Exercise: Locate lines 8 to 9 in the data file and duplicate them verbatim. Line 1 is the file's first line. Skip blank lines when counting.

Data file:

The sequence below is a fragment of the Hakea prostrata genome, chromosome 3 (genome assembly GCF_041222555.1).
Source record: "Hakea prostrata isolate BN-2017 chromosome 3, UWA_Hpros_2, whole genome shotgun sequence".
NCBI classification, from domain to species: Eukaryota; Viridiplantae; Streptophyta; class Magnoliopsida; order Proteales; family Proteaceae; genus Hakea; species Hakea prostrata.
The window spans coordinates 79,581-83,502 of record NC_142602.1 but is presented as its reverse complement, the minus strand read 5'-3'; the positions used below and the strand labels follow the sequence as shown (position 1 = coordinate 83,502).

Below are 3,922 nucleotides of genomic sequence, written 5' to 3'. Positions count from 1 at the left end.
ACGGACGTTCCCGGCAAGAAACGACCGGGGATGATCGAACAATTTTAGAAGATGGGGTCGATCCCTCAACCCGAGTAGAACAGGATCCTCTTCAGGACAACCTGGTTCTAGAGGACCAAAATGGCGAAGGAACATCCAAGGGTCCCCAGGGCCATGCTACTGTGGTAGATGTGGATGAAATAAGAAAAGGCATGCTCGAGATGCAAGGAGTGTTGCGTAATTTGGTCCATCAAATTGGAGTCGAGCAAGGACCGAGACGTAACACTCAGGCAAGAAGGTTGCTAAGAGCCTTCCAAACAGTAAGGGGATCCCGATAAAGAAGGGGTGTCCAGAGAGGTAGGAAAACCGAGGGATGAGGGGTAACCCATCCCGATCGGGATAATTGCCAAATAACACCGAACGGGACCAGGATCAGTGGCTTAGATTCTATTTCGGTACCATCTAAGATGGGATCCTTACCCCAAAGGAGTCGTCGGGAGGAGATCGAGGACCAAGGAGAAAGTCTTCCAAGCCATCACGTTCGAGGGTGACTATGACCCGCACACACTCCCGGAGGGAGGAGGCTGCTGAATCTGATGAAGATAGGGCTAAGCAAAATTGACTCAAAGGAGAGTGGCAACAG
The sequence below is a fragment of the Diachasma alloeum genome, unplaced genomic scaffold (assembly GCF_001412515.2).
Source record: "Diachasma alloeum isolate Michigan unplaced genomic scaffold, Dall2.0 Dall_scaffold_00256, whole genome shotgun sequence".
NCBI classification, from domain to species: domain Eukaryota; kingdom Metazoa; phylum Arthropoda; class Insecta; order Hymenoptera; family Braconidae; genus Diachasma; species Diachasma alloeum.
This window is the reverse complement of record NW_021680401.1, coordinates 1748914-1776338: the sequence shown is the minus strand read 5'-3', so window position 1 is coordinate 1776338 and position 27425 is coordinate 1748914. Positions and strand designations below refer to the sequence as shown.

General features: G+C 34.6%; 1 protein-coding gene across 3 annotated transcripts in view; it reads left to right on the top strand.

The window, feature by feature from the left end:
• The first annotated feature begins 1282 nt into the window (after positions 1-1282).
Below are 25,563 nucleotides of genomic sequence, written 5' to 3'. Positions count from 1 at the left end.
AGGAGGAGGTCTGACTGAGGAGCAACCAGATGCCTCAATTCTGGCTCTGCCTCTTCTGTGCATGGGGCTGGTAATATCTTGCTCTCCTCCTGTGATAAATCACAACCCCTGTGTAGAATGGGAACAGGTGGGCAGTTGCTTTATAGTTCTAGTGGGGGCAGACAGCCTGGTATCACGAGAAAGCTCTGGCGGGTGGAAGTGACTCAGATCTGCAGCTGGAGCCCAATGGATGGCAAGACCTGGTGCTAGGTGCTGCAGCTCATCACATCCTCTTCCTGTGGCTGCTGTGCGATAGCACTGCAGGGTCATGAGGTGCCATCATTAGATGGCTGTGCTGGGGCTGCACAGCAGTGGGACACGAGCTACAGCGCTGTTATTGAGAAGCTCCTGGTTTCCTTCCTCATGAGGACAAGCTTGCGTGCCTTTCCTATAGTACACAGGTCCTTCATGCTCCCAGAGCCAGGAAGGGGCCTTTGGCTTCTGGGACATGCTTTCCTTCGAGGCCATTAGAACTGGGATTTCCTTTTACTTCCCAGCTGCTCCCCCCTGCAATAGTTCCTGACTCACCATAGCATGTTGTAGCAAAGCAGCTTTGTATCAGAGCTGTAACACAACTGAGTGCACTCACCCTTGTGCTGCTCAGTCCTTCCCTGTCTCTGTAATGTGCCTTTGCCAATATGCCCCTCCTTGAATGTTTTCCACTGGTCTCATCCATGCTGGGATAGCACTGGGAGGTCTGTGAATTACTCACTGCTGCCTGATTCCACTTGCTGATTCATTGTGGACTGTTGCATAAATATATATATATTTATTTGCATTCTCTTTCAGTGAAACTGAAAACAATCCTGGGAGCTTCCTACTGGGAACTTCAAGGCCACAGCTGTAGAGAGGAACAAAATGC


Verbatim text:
Source record: "Diachasma alloeum isolate Michigan unplaced genomic scaffold, Dall2.0 Dall_scaffold_00256, whole genome shotgun sequence".
NCBI classification, from domain to species: domain Eukaryota; kingdom Metazoa; phylum Arthropoda; class Insecta; order Hymenoptera; family Braconidae; genus Diachasma; species Diachasma alloeum.